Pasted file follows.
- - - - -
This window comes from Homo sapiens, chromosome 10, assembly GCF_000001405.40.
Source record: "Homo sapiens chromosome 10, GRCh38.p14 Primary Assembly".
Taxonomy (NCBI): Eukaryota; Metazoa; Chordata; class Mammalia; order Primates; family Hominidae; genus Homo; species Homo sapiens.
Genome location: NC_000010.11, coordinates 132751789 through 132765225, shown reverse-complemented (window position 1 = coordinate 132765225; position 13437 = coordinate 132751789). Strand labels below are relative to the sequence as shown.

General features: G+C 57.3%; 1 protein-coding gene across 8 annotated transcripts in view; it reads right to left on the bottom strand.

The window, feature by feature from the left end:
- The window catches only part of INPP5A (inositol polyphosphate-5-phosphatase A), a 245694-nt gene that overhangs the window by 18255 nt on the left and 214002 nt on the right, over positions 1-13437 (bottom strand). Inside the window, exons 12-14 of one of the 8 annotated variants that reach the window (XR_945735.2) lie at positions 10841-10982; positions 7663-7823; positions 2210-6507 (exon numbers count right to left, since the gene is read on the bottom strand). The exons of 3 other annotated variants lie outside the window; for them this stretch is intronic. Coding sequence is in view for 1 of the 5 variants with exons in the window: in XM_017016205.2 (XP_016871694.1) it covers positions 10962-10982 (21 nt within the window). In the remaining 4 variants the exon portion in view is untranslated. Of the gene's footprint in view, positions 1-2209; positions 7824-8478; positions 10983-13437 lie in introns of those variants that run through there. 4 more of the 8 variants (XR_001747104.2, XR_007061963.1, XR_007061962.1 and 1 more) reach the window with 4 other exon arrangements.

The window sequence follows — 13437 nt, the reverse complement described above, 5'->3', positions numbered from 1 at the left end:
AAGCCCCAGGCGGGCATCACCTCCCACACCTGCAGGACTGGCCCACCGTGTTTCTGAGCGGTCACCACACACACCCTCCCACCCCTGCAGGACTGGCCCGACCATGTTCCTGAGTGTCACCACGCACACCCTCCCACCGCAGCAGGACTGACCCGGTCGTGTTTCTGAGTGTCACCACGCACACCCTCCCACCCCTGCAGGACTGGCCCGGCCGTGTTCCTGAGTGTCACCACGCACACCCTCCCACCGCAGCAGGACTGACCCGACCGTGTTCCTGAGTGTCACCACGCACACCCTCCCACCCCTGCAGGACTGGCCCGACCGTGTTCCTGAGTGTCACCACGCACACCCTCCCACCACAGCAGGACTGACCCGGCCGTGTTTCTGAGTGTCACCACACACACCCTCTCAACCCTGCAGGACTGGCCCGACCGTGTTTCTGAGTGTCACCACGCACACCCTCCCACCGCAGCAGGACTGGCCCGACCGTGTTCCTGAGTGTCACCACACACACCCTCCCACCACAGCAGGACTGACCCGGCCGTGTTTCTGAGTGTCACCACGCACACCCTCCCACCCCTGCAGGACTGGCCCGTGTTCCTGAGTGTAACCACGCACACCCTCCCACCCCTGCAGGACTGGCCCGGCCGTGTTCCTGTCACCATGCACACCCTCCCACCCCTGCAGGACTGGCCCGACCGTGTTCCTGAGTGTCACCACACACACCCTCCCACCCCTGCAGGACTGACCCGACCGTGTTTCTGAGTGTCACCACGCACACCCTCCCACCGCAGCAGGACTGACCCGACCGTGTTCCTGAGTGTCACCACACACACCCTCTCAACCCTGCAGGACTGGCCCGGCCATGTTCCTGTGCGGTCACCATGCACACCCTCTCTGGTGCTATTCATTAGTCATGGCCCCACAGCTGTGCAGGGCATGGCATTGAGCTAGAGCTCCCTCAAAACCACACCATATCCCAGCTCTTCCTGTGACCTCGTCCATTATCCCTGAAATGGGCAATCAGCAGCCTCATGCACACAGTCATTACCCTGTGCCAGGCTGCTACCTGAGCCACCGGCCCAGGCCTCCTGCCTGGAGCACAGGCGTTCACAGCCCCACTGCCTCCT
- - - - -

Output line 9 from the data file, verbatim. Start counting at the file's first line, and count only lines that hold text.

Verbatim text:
AAGCCCCAGGCGGGCATCACCTCCCACACCTGCAGGACTGGCCCACCGTGTTTCTGAGCGGTCACCACACACACCCTCCCACCCCTGCAGGACTGGCCCGACCATGTTCCTGAGTGTCACCACGCACACCCTCCCACCGCAGCAGGACTGACCCGGTCGTGTTTCTGAGTGTCACCACGCACACCCTCCCACCCCTGCAGGACTGGCCCGGCCGTGTTCCTGAGTGTCACCACGCACACCCTCCCACCGCAGCAGGACTGACCCGACCGTGTTCCTGAGTGTCACCACGCACACCCTCCCACCCCTGCAGGACTGGCCCGACCGTGTTCCTGAGTGTCACCACGCACACCCTCCCACCACAGCAGGACTGACCCGGCCGTGTTTCTGAGTGTCACCACACACACCCTCTCAACCCTGCAGGACTGGCCCGACCGTGTTTCTGAGTGTCACCACGCACACCCTCCCACCGCAGCAGGACTGGCCCGACCGTGTTCCTGAGTGTCACCACACACACCCTCCCACCACAGCAGGACTGACCCGGCCGTGTTTCTGAGTGTCACCACGCACACCCTCCCACCCCTGCAGGACTGGCCCGTGTTCCTGAGTGTAACCACGCACACCCTCCCACCCCTGCAGGACTGGCCCGGCCGTGTTCCTGTCACCATGCACACCCTCCCACCCCTGCAGGACTGGCCCGACCGTGTTCCTGAGTGTCACCACACACACCCTCCCACCCCTGCAGGACTGACCCGACCGTGTTTCTGAGTGTCACCACGCACACCCTCCCACCGCAGCAGGACTGACCCGACCGTGTTCCTGAGTGTCACCACACACACCCTCTCAACCCTGCAGGACTGGCCCGGCCATGTTCCTGTGCGGTCACCATGCACACCCTCTCTGGTGCTATTCATTAGTCATGGCCCCACAGCTGTGCAGGGCATGGCATTGAGCTAGAGCTCCCTCAAAACCACACCATATCCCAGCTCTTCCTGTGACCTCGTCCATTATCCCTGAAATGGGCAATCAGCAGCCTCATGCACACAGTCATTACCCTGTGCCAGGCTGCTACCTGAGCCACCGGCCCAGGCCTCCTGCCTGGAGCACAGGCGTTCACAGCCCCACTGCCTCCT